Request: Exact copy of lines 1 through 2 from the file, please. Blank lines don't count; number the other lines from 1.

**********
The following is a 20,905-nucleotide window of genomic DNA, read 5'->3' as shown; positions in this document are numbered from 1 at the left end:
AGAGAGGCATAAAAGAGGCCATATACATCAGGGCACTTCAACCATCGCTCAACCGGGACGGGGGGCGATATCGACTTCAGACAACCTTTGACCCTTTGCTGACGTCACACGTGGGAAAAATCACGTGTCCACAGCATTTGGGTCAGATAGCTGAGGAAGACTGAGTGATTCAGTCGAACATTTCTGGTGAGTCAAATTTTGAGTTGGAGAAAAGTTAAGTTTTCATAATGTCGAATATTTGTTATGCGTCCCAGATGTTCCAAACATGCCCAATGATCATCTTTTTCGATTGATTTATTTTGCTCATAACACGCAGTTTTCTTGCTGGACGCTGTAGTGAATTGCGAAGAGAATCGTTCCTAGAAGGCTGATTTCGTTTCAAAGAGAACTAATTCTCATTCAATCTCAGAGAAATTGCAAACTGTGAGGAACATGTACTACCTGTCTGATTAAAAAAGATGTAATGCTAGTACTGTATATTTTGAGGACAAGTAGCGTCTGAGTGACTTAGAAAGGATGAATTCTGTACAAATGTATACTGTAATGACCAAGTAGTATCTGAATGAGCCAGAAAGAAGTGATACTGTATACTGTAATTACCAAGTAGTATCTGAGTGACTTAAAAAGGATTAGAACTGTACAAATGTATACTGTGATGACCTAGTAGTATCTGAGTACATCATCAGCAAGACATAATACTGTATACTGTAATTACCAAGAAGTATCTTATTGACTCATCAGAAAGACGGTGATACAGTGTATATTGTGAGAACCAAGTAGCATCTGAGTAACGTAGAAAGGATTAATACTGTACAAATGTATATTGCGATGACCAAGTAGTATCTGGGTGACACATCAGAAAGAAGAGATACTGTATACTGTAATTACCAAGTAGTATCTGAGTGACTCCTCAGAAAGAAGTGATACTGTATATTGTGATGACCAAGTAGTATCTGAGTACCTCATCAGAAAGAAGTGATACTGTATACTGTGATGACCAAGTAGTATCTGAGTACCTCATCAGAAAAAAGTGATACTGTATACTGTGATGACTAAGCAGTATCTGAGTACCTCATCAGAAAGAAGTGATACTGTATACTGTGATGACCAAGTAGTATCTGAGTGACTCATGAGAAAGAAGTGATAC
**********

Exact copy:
The following is a 20,905-nucleotide window of genomic DNA, read 5'->3' as shown; positions in this document are numbered from 1 at the left end:
AGAGAGGCATAAAAGAGGCCATATACATCAGGGCACTTCAACCATCGCTCAACCGGGACGGGGGGCGATATCGACTTCAGACAACCTTTGACCCTTTGCTGACGTCACACGTGGGAAAAATCACGTGTCCACAGCATTTGGGTCAGATAGCTGAGGAAGACTGAGTGATTCAGTCGAACATTTCTGGTGAGTCAAATTTTGAGTTGGAGAAAAGTTAAGTTTTCATAATGTCGAATATTTGTTATGCGTCCCAGATGTTCCAAACATGCCCAATGATCATCTTTTTCGATTGATTTATTTTGCTCATAACACGCAGTTTTCTTGCTGGACGCTGTAGTGAATTGCGAAGAGAATCGTTCCTAGAAGGCTGATTTCGTTTCAAAGAGAACTAATTCTCATTCAATCTCAGAGAAATTGCAAACTGTGAGGAACATGTACTACCTGTCTGATTAAAAAAGATGTAATGCTAGTACTGTATATTTTGAGGACAAGTAGCGTCTGAGTGACTTAGAAAGGATGAATTCTGTACAAATGTATACTGTAATGACCAAGTAGTATCTGAATGAGCCAGAAAGAAGTGATACTGTATACTGTAATTACCAAGTAGTATCTGAGTGACTTAAAAAGGATTAGAACTGTACAAATGTATACTGTGATGACCTAGTAGTATCTGAGTACATCATCAGCAAGACATAATACTGTATACTGTAATTACCAAGAAGTATCTTATTGACTCATCAGAAAGACGGTGATACAGTGTATATTGTGAGAACCAAGTAGCATCTGAGTAACGTAGAAAGGATTAATACTGTACAAATGTATATTGCGATGACCAAGTAGTATCTGGGTGACACATCAGAAAGAAGAGATACTGTATACTGTAATTACCAAGTAGTATCTGAGTGACTCCTCAGAAAGAAGTGATACTGTATATTGTGATGACCAAGTAGTATCTGAGTACCTCATCAGAAAGAAGTGATACTGTATACTGTGATGACCAAGTAGTATCTGAGTACCTCATCAGAAAAAAGTGATACTGTATACTGTGATGACTAAGCAGTATCTGAGTACCTCATCAGAAAGAAGTGATACTGTATACTGTGATGACCAAGTAGTATCTGAGTGACTCATGAGAAAGAAGTGATAC